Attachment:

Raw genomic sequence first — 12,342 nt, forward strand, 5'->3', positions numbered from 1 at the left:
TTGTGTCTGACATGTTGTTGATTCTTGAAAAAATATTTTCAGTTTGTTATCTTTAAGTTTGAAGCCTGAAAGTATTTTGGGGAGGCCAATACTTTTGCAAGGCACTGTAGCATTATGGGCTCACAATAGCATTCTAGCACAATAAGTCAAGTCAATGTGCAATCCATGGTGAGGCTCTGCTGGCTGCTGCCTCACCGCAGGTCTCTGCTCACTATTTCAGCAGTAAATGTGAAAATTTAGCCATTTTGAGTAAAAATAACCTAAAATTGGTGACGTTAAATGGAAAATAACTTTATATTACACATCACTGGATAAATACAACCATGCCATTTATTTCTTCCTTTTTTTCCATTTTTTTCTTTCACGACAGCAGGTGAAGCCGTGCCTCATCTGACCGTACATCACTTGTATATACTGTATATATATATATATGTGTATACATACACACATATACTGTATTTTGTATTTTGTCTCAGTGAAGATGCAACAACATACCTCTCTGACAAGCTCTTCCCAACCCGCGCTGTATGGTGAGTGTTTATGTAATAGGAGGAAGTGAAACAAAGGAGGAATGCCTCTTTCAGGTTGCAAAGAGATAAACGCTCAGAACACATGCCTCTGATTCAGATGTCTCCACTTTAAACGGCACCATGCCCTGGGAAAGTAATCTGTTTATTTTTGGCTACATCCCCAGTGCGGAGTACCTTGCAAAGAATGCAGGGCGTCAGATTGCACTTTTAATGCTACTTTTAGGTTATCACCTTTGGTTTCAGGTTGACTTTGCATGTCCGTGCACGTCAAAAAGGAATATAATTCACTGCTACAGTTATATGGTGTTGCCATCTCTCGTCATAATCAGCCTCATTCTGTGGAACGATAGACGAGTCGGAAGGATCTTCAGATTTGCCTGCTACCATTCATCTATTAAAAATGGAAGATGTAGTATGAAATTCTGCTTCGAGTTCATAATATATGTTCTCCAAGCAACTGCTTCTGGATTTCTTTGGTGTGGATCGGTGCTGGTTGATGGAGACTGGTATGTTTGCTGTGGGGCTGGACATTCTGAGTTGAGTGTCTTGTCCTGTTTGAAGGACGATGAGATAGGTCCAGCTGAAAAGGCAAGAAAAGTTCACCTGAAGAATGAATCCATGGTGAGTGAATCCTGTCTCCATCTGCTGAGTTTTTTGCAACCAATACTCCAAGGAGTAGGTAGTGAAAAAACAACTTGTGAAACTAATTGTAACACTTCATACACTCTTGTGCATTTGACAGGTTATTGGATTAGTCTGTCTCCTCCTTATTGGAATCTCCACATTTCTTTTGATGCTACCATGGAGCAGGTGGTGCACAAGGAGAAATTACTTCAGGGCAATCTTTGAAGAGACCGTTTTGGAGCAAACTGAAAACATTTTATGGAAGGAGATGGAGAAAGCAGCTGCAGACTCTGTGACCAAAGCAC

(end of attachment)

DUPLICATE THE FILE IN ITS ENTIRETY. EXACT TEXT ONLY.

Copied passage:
Raw genomic sequence first — 12,342 nt, forward strand, 5'->3', positions numbered from 1 at the left:
TTGTGTCTGACATGTTGTTGATTCTTGAAAAAATATTTTCAGTTTGTTATCTTTAAGTTTGAAGCCTGAAAGTATTTTGGGGAGGCCAATACTTTTGCAAGGCACTGTAGCATTATGGGCTCACAATAGCATTCTAGCACAATAAGTCAAGTCAATGTGCAATCCATGGTGAGGCTCTGCTGGCTGCTGCCTCACCGCAGGTCTCTGCTCACTATTTCAGCAGTAAATGTGAAAATTTAGCCATTTTGAGTAAAAATAACCTAAAATTGGTGACGTTAAATGGAAAATAACTTTATATTACACATCACTGGATAAATACAACCATGCCATTTATTTCTTCCTTTTTTTCCATTTTTTTCTTTCACGACAGCAGGTGAAGCCGTGCCTCATCTGACCGTACATCACTTGTATATACTGTATATATATATATATGTGTATACATACACACATATACTGTATTTTGTATTTTGTCTCAGTGAAGATGCAACAACATACCTCTCTGACAAGCTCTTCCCAACCCGCGCTGTATGGTGAGTGTTTATGTAATAGGAGGAAGTGAAACAAAGGAGGAATGCCTCTTTCAGGTTGCAAAGAGATAAACGCTCAGAACACATGCCTCTGATTCAGATGTCTCCACTTTAAACGGCACCATGCCCTGGGAAAGTAATCTGTTTATTTTTGGCTACATCCCCAGTGCGGAGTACCTTGCAAAGAATGCAGGGCGTCAGATTGCACTTTTAATGCTACTTTTAGGTTATCACCTTTGGTTTCAGGTTGACTTTGCATGTCCGTGCACGTCAAAAAGGAATATAATTCACTGCTACAGTTATATGGTGTTGCCATCTCTCGTCATAATCAGCCTCATTCTGTGGAACGATAGACGAGTCGGAAGGATCTTCAGATTTGCCTGCTACCATTCATCTATTAAAAATGGAAGATGTAGTATGAAATTCTGCTTCGAGTTCATAATATATGTTCTCCAAGCAACTGCTTCTGGATTTCTTTGGTGTGGATCGGTGCTGGTTGATGGAGACTGGTATGTTTGCTGTGGGGCTGGACATTCTGAGTTGAGTGTCTTGTCCTGTTTGAAGGACGATGAGATAGGTCCAGCTGAAAAGGCAAGAAAAGTTCACCTGAAGAATGAATCCATGGTGAGTGAATCCTGTCTCCATCTGCTGAGTTTTTTGCAACCAATACTCCAAGGAGTAGGTAGTGAAAAAACAACTTGTGAAACTAATTGTAACACTTCATACACTCTTGTGCATTTGACAGGTTATTGGATTAGTCTGTCTCCTCCTTATTGGAATCTCCACATTTCTTTTGATGCTACCATGGAGCAGGTGGTGCACAAGGAGAAATTACTTCAGGGCAATCTTTGAAGAGACCGTTTTGGAGCAAACTGAAAACATTTTATGGAAGGAGATGGAGAAAGCAGCTGCAGACTCTGTGACCAAAGCAC